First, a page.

Latinos Call for Ferguson Solidarity
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The issue of race in the United States simmers below the surface of almost everything. With many racial injustices taking place in the country on a daily basis, every now and then, something can trigger the pent up frustration, hurt, anger and mistrust, making it all boil over.

Marchs in support of the protests against the killing of unarmed black teenager Michael Brown in Ferguson, Missouri, have spread to Manhattan, New York. (Photo: Reuters)

The latest tragedy in Ferguson, Missouri on August 9, when white police officer Darren Wilson shot and killed Michael Brown, an unarmed black teenager —with at least six shots, two in the head— ignited country-wide anger to continued police use of excessive force and has the country re-examining its racial undercurrents.

However, the issues at stake in Ferguson, do not only affect black communities. Latinos in the United States, comprising at least 17.1 percent of the documented population are also affected by majority-white police forces, racial profiling, unfair arrests and other daily discriminations.

However, there are some indications that the U.S. Latino community is not recognizing the links between the outrage in Missouri and their own situation. One PEW survey found that just 18 percent of Hispanics are following the events in Missouri “very closely,” well below the 25 percent of white people.

But perhaps in the case of Ferguson, actions speak louder than polls. Three of the country's most influential Latino organizations, the League of United Latin American Citizens (LULAC), the Hispanic Federation and umbrella group National Hispanic Leadership Agenda (NHLA), all announced their concern over police action in Ferguson.

Marisa Franco of the National Day Laborer Organizing Network (NDLO) told Buzzfeed that “it’s high time [Latinos] join forces with communities that have been fighting police brutality and mass incarceration for far longer,” indicating that solidarity between Black and Latino communities is necessary to share experiences of injustices.

Revolutionary black and latino activists in United States have historically shown they understand in a more concrete way the bond between the minority communities, and this tradition continues to this day. Chilean-American hip hop group Rebel Diaz have been down to Ferguson and now organizing a “freedom ride” of 6 buses from New York to Ferguson. The ride hopes to raise awareness of ongoing racism and discrimination, taking its name from the famous “Freedom Rides” during the civil rights movement in the 1960s in which Black and White activists sat together on segregated buses.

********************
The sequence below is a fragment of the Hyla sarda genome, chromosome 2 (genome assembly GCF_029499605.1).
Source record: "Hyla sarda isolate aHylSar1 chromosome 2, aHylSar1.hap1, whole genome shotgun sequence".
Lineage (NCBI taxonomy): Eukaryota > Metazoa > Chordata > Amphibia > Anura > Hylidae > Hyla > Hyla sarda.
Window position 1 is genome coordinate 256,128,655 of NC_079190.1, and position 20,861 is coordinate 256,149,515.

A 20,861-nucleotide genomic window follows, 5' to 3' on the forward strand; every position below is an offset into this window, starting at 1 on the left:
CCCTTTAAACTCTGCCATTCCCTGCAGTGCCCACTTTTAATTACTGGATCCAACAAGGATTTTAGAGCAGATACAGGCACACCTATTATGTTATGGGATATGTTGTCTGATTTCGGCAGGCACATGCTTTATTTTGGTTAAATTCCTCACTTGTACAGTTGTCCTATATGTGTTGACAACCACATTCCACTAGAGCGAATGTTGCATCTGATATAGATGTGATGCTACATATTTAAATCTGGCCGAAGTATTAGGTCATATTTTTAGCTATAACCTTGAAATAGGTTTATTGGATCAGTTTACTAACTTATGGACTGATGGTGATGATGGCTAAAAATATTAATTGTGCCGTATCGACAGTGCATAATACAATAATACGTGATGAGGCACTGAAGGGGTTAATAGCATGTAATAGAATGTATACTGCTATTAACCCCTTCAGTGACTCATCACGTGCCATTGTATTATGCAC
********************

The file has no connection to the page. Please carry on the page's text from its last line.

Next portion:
One of the members of Rebel Diaz, G1, explained to teleSUR that Latinos in his community are "highly concerned about the situation in Ferguson.” He said there are many discriminatory policies that affect both Black and Latino communities, citing the examples of “immigrant detention centers, stop and frisk, and broken windows policing.”

Stop and Frisk is a New York policing policy that has come under fire in recent years for its undeniably racist application; of all those stopped and searched, just 9 percent are White, with Black and Latinos making up the majority of the suspects.

Other policies discriminate against the two largest racial groups in the States, too. An American Civil Liberties Union press release reveals “paramilitary SWAT raids are disproportionately used against black and Latino citizens rather than white citizens when serving warrants in search of drugs, even though Blacks, Latinos, and Whites use drugs at roughly the same rates.”

LULAC see the police brutality in Ferguson as an opportunity for change. In a press release, the organization urged “Congress to review its 1033 program, which enables local law enforcement to acquire military-grade weapons and equipment from the U.S. Department of Defense and to prioritize the preservation and conservation of American civil liberties. The request for congressional review comes in light of inflammatory details surrounding Michael Brown’s death which have reignited protests in Ferguson, Missouri.”

It is these types of local or federal policies that prompt a distrust of authorities and the simmering tensions that lead to mass social unrest. “Latinos in my hood are acutely aware we are under attack by the U.S. police state and a racialized system of mass incarceration,” G1 observes, “the same repressive apparatuses rearing their ugly head in Ferguson."

According to Author Aura Bogado, one issue that may be impacting Latino perspectives on this struggle is latino racism towards black people. “Latinos have a long way to go in confronting anti-black biasas [sic],” wcalling on people to acknowledge this problem.

In one manifesto on how to overcome this problem and provide support for the Black community, Marisa Franco of the NDLO calls for “a genuine compañerismo,” and that Latinos must recognize the “criminalization of the black community,” which “shackles millions from pursuing a life with dignity.”

Among the concrete ways that she outlines that solidarity can be shown, the foundation of actions need to be based on a simple principle:

“Recognize that black lives matter.”

Usually, a lid is put on stories about race, taking the heat out of the anger and public unrest is contained. In Ferguson, Missouri, the lid will not stay put. If Latinos join the fight, public discourse can turn away from the simple narrative of Black and White, and people can start dealing with the underlying issues of racism, and perhaps even white supremacy, in the United States.

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